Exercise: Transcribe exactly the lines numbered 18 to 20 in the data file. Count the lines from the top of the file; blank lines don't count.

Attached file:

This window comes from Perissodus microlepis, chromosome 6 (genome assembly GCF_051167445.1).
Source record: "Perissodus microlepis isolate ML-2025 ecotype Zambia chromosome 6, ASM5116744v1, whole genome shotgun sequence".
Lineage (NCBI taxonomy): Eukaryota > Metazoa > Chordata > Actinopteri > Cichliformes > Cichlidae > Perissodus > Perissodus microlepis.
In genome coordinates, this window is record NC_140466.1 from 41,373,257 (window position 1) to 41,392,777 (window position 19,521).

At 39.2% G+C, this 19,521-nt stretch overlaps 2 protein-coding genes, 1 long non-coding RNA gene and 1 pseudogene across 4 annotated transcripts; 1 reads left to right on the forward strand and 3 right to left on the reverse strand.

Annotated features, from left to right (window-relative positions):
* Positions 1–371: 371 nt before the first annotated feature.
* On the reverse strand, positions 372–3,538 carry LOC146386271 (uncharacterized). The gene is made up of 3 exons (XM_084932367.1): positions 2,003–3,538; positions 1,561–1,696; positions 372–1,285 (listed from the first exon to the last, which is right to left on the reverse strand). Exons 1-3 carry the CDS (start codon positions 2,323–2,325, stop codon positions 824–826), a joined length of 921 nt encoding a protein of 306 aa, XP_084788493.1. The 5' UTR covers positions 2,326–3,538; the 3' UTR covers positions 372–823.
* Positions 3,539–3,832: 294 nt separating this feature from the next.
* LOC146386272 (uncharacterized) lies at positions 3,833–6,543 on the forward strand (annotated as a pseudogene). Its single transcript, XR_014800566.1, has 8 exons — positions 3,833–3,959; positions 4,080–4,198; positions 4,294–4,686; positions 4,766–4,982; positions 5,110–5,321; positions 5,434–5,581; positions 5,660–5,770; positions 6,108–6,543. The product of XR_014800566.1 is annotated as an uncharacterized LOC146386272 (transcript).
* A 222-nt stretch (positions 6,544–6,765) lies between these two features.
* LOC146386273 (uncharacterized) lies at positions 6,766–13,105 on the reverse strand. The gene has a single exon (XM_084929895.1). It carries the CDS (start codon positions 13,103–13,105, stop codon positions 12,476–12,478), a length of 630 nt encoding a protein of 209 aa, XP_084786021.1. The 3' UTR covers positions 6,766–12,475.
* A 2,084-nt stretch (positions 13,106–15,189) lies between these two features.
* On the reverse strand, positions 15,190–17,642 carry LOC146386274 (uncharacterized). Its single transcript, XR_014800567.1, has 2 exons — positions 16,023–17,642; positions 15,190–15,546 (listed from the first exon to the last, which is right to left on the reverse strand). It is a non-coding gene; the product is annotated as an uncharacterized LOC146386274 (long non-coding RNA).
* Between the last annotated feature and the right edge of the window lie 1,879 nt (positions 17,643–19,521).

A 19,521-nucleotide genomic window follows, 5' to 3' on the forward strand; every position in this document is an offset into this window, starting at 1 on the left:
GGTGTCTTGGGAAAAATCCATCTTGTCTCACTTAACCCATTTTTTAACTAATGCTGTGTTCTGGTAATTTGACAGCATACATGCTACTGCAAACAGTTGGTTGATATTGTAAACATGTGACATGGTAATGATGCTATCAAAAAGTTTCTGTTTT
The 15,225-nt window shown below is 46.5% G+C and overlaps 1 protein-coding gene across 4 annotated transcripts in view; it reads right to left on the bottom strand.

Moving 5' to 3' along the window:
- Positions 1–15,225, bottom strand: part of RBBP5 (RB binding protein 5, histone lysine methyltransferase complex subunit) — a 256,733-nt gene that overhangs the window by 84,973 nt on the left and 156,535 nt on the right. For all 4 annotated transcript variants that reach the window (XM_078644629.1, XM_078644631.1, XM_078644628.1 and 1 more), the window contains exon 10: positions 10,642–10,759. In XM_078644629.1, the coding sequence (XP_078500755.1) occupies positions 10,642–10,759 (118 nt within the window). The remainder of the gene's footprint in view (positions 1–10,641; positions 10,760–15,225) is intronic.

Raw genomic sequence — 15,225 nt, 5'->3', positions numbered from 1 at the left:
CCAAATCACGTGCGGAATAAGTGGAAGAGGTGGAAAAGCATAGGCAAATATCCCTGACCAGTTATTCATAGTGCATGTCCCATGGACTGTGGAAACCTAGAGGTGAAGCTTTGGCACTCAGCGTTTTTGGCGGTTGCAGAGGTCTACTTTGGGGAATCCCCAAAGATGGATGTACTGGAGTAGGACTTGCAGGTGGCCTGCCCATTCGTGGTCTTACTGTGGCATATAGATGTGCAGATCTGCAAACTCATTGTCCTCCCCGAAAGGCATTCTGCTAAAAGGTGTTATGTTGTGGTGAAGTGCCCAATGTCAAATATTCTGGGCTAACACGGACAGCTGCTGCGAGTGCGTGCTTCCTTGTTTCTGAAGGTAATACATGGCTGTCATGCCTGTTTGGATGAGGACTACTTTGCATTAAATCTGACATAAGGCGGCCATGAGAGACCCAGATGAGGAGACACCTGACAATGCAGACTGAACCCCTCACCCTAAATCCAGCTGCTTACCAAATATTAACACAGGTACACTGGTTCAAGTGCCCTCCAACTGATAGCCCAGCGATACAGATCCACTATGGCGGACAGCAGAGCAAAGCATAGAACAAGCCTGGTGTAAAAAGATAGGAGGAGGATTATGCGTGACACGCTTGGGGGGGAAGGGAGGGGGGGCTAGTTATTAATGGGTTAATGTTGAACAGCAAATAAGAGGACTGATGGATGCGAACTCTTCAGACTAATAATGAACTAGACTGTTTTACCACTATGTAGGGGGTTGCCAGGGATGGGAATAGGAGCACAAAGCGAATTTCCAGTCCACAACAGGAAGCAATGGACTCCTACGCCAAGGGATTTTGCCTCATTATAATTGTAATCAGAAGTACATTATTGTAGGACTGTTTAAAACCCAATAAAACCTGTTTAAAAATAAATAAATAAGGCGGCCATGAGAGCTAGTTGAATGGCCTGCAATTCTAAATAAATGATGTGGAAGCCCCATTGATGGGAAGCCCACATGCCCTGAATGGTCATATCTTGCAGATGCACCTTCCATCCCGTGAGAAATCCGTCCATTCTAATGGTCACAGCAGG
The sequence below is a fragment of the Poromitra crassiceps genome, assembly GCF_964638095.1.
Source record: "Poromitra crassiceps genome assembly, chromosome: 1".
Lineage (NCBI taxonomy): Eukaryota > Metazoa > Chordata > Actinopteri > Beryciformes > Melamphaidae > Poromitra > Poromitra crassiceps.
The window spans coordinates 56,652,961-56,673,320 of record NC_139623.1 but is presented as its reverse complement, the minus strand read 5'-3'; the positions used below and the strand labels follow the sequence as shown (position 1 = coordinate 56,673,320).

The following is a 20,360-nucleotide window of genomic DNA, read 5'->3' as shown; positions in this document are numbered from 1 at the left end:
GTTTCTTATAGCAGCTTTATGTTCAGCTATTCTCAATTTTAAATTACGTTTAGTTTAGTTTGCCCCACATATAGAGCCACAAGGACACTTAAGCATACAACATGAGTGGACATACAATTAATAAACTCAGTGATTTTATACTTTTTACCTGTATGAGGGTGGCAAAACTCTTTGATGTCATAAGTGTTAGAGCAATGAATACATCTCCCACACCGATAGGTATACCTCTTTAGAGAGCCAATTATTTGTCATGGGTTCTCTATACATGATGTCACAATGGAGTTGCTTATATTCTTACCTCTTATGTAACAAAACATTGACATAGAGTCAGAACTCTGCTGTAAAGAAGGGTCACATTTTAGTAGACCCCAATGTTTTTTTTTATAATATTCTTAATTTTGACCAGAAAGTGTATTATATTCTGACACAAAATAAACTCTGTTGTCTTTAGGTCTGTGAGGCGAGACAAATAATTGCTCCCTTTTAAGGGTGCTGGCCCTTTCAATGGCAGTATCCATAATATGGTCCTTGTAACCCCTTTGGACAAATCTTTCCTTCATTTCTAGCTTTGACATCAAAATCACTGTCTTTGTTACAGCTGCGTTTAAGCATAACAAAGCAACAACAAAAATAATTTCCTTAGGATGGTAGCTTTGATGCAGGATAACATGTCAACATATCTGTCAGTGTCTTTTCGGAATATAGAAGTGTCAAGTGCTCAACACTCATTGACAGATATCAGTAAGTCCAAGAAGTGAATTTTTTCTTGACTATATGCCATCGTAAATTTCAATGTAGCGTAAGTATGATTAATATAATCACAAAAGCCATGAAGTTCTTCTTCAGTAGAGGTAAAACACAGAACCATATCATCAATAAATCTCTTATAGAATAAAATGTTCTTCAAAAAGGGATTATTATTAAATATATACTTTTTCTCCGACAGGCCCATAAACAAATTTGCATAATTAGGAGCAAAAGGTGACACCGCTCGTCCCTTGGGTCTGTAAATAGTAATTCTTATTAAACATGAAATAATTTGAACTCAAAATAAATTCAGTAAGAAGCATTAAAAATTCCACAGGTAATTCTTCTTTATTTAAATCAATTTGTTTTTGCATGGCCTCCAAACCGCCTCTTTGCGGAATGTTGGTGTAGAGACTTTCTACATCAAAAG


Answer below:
The 15,225-nt window shown below is 46.5% G+C and overlaps 1 protein-coding gene across 4 annotated transcripts in view; it reads right to left on the bottom strand.

Moving 5' to 3' along the window:
- Positions 1–15,225, bottom strand: part of RBBP5 (RB binding protein 5, histone lysine methyltransferase complex subunit) — a 256,733-nt gene that overhangs the window by 84,973 nt on the left and 156,535 nt on the right. For all 4 annotated transcript variants that reach the window (XM_078644629.1, XM_078644631.1, XM_078644628.1 and 1 more), the window contains exon 10: positions 10,642–10,759. In XM_078644629.1, the coding sequence (XP_078500755.1) occupies positions 10,642–10,759 (118 nt within the window). The remainder of the gene's footprint in view (positions 1–10,641; positions 10,760–15,225) is intronic.